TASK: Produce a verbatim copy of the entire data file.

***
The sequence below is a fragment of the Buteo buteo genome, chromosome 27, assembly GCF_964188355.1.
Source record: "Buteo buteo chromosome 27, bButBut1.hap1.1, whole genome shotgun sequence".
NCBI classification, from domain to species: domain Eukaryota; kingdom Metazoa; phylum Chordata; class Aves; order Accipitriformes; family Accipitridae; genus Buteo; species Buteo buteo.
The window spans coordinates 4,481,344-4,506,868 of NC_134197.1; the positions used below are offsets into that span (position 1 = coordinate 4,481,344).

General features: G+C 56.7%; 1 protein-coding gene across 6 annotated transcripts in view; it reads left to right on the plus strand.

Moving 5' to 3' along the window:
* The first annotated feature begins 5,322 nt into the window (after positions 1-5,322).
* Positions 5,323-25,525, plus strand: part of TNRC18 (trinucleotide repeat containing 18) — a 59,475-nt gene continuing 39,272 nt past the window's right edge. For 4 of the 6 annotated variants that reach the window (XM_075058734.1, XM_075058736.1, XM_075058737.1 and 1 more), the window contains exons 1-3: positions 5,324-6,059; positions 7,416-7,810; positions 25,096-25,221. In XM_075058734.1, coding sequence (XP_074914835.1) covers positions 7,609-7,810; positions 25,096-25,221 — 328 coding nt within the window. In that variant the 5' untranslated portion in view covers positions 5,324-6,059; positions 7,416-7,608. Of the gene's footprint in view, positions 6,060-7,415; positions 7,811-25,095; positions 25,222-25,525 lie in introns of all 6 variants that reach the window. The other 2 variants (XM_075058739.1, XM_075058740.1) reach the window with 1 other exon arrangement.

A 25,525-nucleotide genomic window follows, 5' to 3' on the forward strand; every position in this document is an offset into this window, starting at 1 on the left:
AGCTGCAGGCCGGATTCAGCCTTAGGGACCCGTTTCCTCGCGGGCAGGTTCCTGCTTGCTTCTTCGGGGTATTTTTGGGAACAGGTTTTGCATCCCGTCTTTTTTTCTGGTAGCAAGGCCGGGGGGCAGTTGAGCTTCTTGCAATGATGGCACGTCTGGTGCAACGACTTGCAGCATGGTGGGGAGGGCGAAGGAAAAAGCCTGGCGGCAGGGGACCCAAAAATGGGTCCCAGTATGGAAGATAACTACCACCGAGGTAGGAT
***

The sequence below is a fragment of the Buteo buteo genome, chromosome 27, assembly GCF_964188355.1.
Source record: "Buteo buteo chromosome 27, bButBut1.hap1.1, whole genome shotgun sequence".
NCBI classification, from domain to species: domain Eukaryota; kingdom Metazoa; phylum Chordata; class Aves; order Accipitriformes; family Accipitridae; genus Buteo; species Buteo buteo.
The window spans coordinates 4,481,344-4,506,868 of NC_134197.1; the positions used below are offsets into that span (position 1 = coordinate 4,481,344).

General features: G+C 56.7%; 1 protein-coding gene across 6 annotated transcripts in view; it reads left to right on the plus strand.

Moving 5' to 3' along the window:
* The first annotated feature begins 5,322 nt into the window (after positions 1-5,322).
* Positions 5,323-25,525, plus strand: part of TNRC18 (trinucleotide repeat containing 18) — a 59,475-nt gene continuing 39,272 nt past the window's right edge. For 4 of the 6 annotated variants that reach the window (XM_075058734.1, XM_075058736.1, XM_075058737.1 and 1 more), the window contains exons 1-3: positions 5,324-6,059; positions 7,416-7,810; positions 25,096-25,221. In XM_075058734.1, coding sequence (XP_074914835.1) covers positions 7,609-7,810; positions 25,096-25,221 — 328 coding nt within the window. In that variant the 5' untranslated portion in view covers positions 5,324-6,059; positions 7,416-7,608. Of the gene's footprint in view, positions 6,060-7,415; positions 7,811-25,095; positions 25,222-25,525 lie in introns of all 6 variants that reach the window. The other 2 variants (XM_075058739.1, XM_075058740.1) reach the window with 1 other exon arrangement.

A 25,525-nucleotide genomic window follows, 5' to 3' on the forward strand; every position in this document is an offset into this window, starting at 1 on the left:
AGCTGCAGGCCGGATTCAGCCTTAGGGACCCGTTTCCTCGCGGGCAGGTTCCTGCTTGCTTCTTCGGGGTATTTTTGGGAACAGGTTTTGCATCCCGTCTTTTTTTCTGGTAGCAAGGCCGGGGGGCAGTTGAGCTTCTTGCAATGATGGCACGTCTGGTGCAACGACTTGCAGCATGGTGGGGAGGGCGAAGGAAAAAGCCTGGCGGCAGGGGACCCAAAAATGGGTCCCAGTATGGAAGATAACTACCACCGAGGTAGGAT